Headache

14 April 2011

Inhaled migraine drug effective so far

A new inhaled migraine drug might stop the headache even if hours pass before the patient takes it, initial results have shown.

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A new inhaled migraine drug might stop the headache even if hours pass before the patient takes it, phase III trial data show.

Results with Levadex (MAP Pharmaceuticals), an orally inhaled form of dihydroergotamine (DHE), were presented this week at the 63rd annual meeting of the American Academy of Neurology in Honolulu.

DHE has been used intravenously for years in migraine patients. Like DHE, Levadex is long-acting and achieves a low recurrence rate, said Dr Shashidhar Kori.

Side effects

Its side effects are fewer, however, and it can be given to patients with cardiovascular disease, according to Dr Kori, who is a vice-president at MAP Pharmaceuticals in Mountain View, California, the company that's developing the new drug.

In a post hoc analysis of a phase III study, Dr Kori's team analysed 2-hour pain-relief and pain-free rates in 771 patients who took Levadex or placebo at varying times after onset of a moderate or severe migraine.

Pain-relief rates for Levadex and placebo, respectively, were as follows:

- Taken within one hour of headache onset, 66% vs. 41%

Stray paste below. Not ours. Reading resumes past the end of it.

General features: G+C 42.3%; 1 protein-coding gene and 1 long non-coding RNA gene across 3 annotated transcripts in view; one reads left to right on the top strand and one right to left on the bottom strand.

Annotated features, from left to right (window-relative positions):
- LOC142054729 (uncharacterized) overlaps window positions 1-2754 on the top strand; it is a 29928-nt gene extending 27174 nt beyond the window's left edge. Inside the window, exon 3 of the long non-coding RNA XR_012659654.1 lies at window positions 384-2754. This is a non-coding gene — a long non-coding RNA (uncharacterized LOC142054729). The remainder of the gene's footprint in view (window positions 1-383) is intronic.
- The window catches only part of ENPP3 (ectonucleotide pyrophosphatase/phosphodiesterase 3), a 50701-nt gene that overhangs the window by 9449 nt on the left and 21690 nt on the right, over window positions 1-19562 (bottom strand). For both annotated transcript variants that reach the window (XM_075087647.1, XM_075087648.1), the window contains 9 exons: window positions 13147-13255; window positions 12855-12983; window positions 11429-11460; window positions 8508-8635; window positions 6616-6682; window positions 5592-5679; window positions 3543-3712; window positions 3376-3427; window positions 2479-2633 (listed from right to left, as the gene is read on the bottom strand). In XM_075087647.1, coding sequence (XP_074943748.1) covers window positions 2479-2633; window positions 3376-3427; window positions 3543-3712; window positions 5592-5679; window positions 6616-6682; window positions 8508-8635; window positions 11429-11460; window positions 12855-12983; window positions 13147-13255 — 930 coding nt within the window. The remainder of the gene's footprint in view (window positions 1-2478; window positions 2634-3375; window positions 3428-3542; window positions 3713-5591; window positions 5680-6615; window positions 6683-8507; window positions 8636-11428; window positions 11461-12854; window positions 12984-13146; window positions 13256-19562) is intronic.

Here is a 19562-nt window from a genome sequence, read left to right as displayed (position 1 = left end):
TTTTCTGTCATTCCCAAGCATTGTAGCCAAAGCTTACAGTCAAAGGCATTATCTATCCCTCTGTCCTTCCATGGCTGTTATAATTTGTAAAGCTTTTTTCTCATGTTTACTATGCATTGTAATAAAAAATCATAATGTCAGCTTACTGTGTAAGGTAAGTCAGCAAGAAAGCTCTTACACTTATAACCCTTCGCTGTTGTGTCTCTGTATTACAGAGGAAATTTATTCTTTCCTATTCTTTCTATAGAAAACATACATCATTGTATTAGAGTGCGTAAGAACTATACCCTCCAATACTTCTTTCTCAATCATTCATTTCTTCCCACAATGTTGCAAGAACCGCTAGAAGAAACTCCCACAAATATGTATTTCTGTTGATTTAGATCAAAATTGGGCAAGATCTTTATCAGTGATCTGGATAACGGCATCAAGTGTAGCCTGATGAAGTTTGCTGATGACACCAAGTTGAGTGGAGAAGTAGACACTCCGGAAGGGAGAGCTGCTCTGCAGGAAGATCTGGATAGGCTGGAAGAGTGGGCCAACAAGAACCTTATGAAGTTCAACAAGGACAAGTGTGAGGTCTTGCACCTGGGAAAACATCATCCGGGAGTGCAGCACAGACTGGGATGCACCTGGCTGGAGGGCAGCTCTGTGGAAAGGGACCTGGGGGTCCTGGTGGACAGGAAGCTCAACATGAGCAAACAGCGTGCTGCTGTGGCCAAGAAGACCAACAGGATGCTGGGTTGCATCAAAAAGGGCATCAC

- Fromone to four hours after onset, 60% vs. 35%

- From four to eight hours, 53% vs. 30%

- After eight hours, 49% vs. 24%

A similar pattern was observed for pain-free rates 2 hours after taking the study drug, for Levadex and placebo, respectively:

- Taken within one hour of pain onset, 38% vs. 13%

- Taken from one to four hours after onset, 28% vs. 10%

- From four to eight  hours, 22% vs. 8%

- Beyond eight hours, 19% vs. 9%

In contrast, the effectiveness of triptan drugs - a mainstay of migraine treatment - falls off rapidly if they're not taken quickly after the headache starts, but patients can't always take them immediately.

Dr Kori noted that with intravenous DHE, 70% to 100% of patients would have nausea, whereas only 4.5% of Levadex patients had nausea. The most common adverse event in the phase III trial was medication aftertaste (6% with Levadex vs. 2% with placebo).

He said the company plans to apply for Levadex approval from the US Food and Drug Administration later this year. In the meantime, the company has already entered into an arrangement with Allergan Inc. to co-promote the drug, pending approval. (Reuters Health/ April 2011)

Read more: 
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Headache expert

Dr Elliot Shevel is a South African migraine surgery pioneer and the founder and medical director of The Headache Clinic in Johannesburg, Durban and Cape Town, South Africa. The Headache Clinic is a multidisciplinary practice dedicated to the diagnosis and treatment of Primary Headaches and Migraines. Dr Shevel is also the main author of all scientific publications generated by his team. He recently won a high level science debate in which he was able to prove that the current migraine diagnosis and classification is not based on data. Tertiary Education - Dr Shevel holds both Dental and Medical degrees, and practises as a specialist Maxillo-facial and Oral Surgeon. Follow the Headache Clinic on Twitter@HeadacheClinic.

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